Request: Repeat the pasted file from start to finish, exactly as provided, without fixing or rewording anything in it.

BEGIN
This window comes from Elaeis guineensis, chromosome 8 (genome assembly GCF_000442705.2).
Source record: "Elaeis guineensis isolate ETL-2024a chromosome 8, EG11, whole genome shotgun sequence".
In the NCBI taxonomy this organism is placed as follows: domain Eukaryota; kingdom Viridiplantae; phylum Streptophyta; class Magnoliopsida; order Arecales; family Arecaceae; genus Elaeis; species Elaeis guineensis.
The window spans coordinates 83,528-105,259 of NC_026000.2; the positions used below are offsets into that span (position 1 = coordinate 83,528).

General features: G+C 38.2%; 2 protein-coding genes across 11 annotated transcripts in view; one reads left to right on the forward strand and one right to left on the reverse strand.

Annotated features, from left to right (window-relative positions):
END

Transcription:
This window comes from Elaeis guineensis, chromosome 8 (genome assembly GCF_000442705.2).
Source record: "Elaeis guineensis isolate ETL-2024a chromosome 8, EG11, whole genome shotgun sequence".
In the NCBI taxonomy this organism is placed as follows: domain Eukaryota; kingdom Viridiplantae; phylum Streptophyta; class Magnoliopsida; order Arecales; family Arecaceae; genus Elaeis; species Elaeis guineensis.
The window spans coordinates 83,528-105,259 of NC_026000.2; the positions used below are offsets into that span (position 1 = coordinate 83,528).

General features: G+C 38.2%; 2 protein-coding genes across 11 annotated transcripts in view; one reads left to right on the forward strand and one right to left on the reverse strand.

Annotated features, from left to right (window-relative positions):